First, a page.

Sunday, May 21, 2017
Yesterday morning, when the TV was turned on at about 6:15 a.m., I found, to my delight, coverage on Fox News of the president arriving in Riyadh to be greeted by the king, Salman of Saudi Arabia. All the pomp and circumstance that greeted the American president was fun to watch, and a fitting tribute by their country to ours.
It was painful to remember Barack Hussein Obama doing the bowing and scraping in the presence of his betters when he visited the same place. The passage of time sometimes improves relationships and shows the fecklessness of past leaders.
It was interesting to see how adults in leadership positions greet their peers.This is something we do not see very often in our own country. It is assumed, incorrectly, in our country that all who are in public life are adults.
We are far more used to seeing the antics of children who have inserted themselves into leadership positions than we are the reasoned approach of adults.
This is one of the drawbacks of democracy. Party affiliation is not a filter for adulthood, either. Both parties have their share of immaturity to reckon with.
An interesting fact: Ibn Saud ruled from 1932-1953. All the other kings of Saudi Arabia have been his sons, all six of them. The current king, Salman, is 81. The heir apparent is Crown Prince Muhammad bin Nayef, grandson of Ibn Saud. There is a Wikipedia article to help sort this out if you are interested.
Have fun, I got utterly confused.
There are two main sects of Islam, Sunnis and Shiites. The moderately good guys are all Sunnis: the Saudi Arabs, the vast majority of them, are Sunnis. Only about 10% of Muslims are Shiite. Our mortal enemies, the Iranians are mostly Shiite.
The differences between Sunnis and Shiites are rather obscure, and go back to the sixth century or thereabouts. Reading about the reasons for their dispute seemed irrelevant to me.
But the two sects hate each other more than they do even Christians or Jews – the difference means absolutely nothing to those of us who are not Muslims. It is sort of similar to the cross bearing the Christ of Roman Catholicism versus the empty cross of Protestant religions. The major militants come from the Shia persuasion, generally, although the 9/11 attackers were Saudis, and therefore, presumably, Sunnis.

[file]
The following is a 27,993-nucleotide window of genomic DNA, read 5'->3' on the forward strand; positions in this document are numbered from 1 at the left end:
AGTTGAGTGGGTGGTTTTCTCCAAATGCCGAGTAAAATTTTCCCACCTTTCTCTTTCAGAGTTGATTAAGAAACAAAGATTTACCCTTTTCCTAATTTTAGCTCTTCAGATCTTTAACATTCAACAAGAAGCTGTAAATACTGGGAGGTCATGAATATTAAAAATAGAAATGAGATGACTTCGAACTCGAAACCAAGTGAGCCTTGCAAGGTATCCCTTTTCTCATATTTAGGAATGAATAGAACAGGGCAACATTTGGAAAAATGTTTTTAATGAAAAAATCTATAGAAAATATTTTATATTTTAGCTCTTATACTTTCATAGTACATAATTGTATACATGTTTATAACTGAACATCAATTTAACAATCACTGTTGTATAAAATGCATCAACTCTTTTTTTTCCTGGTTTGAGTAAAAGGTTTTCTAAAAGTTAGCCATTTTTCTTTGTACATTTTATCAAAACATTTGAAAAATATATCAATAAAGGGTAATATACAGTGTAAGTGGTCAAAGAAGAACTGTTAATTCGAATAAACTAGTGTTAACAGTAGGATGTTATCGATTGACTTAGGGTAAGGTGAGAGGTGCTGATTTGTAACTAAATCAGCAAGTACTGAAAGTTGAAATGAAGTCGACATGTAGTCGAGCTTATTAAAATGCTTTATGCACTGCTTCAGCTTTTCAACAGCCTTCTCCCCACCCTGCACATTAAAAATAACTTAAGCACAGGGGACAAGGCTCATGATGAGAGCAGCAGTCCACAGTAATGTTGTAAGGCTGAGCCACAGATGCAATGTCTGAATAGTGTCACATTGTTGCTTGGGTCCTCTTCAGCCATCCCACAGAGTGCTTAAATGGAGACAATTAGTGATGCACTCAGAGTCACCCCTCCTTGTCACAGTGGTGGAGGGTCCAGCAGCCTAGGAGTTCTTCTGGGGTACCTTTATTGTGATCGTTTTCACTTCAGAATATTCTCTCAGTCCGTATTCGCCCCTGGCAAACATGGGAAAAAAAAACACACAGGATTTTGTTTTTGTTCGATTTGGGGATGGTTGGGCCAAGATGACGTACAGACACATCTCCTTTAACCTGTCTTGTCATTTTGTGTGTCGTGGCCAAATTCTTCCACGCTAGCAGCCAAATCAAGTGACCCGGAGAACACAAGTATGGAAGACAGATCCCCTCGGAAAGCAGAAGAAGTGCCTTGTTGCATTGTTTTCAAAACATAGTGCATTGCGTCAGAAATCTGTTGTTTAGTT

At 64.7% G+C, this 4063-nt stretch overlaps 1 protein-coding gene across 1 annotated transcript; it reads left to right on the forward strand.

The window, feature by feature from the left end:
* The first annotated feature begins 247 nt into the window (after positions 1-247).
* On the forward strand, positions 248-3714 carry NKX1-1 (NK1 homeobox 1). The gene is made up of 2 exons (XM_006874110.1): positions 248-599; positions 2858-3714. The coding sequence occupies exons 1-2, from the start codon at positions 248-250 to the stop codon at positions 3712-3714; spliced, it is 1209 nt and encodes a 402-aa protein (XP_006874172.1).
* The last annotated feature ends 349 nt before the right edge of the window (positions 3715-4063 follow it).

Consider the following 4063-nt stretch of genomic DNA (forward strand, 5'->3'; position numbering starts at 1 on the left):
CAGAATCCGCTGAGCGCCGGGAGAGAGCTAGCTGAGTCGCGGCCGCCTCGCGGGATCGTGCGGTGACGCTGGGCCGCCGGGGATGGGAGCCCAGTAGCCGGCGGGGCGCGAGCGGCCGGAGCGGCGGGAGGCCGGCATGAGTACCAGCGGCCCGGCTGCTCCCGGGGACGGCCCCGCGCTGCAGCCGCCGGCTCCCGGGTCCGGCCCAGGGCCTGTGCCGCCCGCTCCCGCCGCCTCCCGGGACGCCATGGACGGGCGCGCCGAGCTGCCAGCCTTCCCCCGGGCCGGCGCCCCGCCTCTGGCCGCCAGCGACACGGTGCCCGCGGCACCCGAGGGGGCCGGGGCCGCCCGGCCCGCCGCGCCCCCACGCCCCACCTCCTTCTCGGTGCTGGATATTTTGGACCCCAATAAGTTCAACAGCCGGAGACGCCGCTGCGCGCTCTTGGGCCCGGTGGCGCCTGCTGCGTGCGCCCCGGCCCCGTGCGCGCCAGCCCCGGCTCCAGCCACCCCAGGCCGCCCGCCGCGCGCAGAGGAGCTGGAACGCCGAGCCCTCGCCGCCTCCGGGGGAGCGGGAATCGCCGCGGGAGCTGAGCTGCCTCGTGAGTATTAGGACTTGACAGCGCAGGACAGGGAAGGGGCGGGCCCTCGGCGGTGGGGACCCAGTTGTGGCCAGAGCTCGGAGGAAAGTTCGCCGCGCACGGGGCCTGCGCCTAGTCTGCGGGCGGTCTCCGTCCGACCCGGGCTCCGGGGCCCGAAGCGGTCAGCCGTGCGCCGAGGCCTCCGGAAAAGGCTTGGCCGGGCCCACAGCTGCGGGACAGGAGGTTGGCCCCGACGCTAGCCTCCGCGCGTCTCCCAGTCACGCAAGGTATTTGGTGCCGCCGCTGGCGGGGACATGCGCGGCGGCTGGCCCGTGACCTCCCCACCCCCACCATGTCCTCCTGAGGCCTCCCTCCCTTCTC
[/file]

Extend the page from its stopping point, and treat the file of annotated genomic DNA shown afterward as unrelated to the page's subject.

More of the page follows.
Early Americans went to war against Islam, at the time embodied by the Barbary Pirates, and the United States Marine Corps was founded. So, we have one thing to thank Islam for. It also gave us a line in the Marine hymn "… To the shores of Tripoli…"
We have been at war with Islam on and off since then. Our founding fathers knew a few things that we have forgotten.
As things stand, we have a good chance to make a well-founded alliance with a long-term enemy. If I heard things right this morning, the Saudis are making noises about entering the 20th – not to take things too far and jump into the 21st – century.
We have just the man who can help, whose daughter is raising a family in the Jewish tradition. No other president has ever brought that sort of opportunity to the bargaining table. Previous Saudis would never have considered the mention of the Jewish state, but it is in their interest to do so. Ivanka, Donald Trump's daughter, was prominently seated next to a Saudi official at this morning's welcoming ceremony. This was a first: a female and a Jew being treated in this manner.The fact of either status would have prevented such treatment in all previous dealings that the Saudi's have had with us.
It will be interesting.
Donald Trump was accused of making the same Obama-like gesture of obeisance to the Saudi king when he bent his head to the shorter man to receive the necklace which was being presented to him.
Democrat affiliated journalists will grasp for any straw when they are unable to tilt the table to their advantage.
Phil Gramm (former Texas Senator and author of the Gramm/Rudman Act – a successful budget control law) has an article here. He describes the way for our country to dig itself out of the hole that we have been put in by Obama economics.